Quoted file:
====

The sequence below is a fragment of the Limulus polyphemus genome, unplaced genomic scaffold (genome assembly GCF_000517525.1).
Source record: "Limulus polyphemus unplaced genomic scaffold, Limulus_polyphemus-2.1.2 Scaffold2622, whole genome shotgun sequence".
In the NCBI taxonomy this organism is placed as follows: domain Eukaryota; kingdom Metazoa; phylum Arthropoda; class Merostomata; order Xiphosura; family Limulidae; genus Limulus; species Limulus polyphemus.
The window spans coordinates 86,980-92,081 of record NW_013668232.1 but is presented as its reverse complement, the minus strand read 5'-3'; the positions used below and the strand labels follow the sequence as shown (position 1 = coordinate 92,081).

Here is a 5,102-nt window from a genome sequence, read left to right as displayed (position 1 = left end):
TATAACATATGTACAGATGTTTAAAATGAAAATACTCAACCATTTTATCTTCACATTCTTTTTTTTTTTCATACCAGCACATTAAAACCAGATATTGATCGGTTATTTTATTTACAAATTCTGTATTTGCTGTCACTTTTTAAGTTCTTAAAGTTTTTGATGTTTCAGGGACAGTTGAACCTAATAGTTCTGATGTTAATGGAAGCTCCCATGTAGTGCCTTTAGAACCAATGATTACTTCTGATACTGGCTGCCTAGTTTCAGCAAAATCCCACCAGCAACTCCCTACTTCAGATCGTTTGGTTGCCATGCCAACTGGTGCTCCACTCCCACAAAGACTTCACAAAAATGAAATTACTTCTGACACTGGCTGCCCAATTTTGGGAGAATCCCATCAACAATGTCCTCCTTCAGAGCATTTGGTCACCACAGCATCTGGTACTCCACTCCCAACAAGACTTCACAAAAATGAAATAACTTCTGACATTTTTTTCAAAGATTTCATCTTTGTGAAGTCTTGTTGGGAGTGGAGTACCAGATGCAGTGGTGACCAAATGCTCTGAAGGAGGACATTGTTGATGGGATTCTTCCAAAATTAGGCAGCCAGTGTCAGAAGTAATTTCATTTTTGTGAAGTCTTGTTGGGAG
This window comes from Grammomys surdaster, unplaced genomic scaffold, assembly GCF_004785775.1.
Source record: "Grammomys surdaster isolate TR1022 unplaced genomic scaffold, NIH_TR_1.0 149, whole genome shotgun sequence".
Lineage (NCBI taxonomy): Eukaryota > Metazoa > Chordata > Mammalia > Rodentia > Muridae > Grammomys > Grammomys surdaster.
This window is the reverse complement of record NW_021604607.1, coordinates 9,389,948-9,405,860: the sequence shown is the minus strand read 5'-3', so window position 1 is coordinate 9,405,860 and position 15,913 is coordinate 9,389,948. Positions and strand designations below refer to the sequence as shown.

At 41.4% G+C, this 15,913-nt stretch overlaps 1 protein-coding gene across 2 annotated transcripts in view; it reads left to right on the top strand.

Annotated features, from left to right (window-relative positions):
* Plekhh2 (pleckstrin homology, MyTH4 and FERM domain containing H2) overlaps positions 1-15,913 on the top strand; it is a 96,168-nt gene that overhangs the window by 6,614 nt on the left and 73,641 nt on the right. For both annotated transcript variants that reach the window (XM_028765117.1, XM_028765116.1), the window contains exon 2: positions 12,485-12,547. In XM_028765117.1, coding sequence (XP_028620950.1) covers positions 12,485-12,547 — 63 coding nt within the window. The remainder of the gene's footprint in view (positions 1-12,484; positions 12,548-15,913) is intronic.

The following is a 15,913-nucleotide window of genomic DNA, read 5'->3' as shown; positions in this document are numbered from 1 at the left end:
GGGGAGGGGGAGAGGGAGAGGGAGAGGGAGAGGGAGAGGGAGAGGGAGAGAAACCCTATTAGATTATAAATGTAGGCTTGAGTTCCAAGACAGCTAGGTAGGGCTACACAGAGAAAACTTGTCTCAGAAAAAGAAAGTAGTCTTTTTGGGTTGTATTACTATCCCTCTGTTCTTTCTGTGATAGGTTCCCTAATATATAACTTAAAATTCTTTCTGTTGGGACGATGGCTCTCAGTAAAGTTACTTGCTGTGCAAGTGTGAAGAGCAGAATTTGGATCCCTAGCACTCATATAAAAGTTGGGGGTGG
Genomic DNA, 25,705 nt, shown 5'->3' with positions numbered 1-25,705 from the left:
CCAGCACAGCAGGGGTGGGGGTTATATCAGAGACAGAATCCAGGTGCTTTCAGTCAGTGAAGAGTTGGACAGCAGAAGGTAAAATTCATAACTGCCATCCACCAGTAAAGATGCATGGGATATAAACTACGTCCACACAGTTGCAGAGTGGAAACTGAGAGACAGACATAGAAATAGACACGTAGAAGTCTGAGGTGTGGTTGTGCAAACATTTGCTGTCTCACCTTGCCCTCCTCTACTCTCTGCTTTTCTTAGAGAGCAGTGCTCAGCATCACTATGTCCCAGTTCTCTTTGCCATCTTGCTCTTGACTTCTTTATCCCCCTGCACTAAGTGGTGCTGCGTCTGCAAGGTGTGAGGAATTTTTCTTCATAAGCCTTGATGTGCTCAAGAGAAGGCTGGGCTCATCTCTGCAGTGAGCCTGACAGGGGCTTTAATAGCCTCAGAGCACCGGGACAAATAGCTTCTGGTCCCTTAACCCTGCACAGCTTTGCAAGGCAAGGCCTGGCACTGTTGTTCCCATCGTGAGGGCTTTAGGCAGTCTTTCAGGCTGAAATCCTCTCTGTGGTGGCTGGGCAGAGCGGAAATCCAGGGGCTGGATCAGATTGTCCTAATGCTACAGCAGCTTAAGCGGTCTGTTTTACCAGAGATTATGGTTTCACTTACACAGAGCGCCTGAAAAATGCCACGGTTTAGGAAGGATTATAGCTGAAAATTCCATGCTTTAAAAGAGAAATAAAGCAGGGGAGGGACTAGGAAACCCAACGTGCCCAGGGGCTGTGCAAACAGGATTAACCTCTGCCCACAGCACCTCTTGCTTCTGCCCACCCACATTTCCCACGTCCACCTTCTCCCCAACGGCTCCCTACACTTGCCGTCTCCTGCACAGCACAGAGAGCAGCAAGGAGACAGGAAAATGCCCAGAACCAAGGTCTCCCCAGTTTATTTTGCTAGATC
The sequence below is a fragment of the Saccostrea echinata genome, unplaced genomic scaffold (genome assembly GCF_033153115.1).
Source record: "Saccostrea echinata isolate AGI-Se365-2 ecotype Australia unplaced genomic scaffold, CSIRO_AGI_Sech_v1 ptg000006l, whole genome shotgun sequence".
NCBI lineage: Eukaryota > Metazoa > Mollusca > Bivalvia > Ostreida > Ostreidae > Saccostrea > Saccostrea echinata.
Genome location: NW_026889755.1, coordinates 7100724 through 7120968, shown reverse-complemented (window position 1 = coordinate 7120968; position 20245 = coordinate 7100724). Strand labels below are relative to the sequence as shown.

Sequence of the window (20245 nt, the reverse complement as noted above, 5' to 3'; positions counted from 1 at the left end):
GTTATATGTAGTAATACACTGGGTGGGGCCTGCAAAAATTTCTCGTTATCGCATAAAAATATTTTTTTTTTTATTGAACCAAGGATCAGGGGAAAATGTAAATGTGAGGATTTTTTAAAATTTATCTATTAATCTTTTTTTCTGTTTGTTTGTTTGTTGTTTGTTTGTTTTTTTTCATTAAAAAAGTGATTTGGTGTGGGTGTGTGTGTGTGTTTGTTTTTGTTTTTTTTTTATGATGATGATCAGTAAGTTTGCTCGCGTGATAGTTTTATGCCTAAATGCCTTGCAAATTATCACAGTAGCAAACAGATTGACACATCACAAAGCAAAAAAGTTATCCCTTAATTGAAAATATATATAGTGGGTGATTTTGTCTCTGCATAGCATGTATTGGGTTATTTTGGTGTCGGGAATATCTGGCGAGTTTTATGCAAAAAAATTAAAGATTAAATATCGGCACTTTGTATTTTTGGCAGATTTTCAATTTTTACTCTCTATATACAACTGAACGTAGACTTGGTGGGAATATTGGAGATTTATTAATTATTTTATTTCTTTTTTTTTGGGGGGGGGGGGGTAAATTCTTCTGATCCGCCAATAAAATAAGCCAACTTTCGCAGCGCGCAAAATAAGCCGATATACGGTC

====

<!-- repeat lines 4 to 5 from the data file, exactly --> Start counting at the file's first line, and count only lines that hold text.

The window spans coordinates 86,980-92,081 of record NW_013668232.1 but is presented as its reverse complement, the minus strand read 5'-3'; the positions used below and the strand labels follow the sequence as shown (position 1 = coordinate 92,081).

Here is a 5,102-nt window from a genome sequence, read left to right as displayed (position 1 = left end):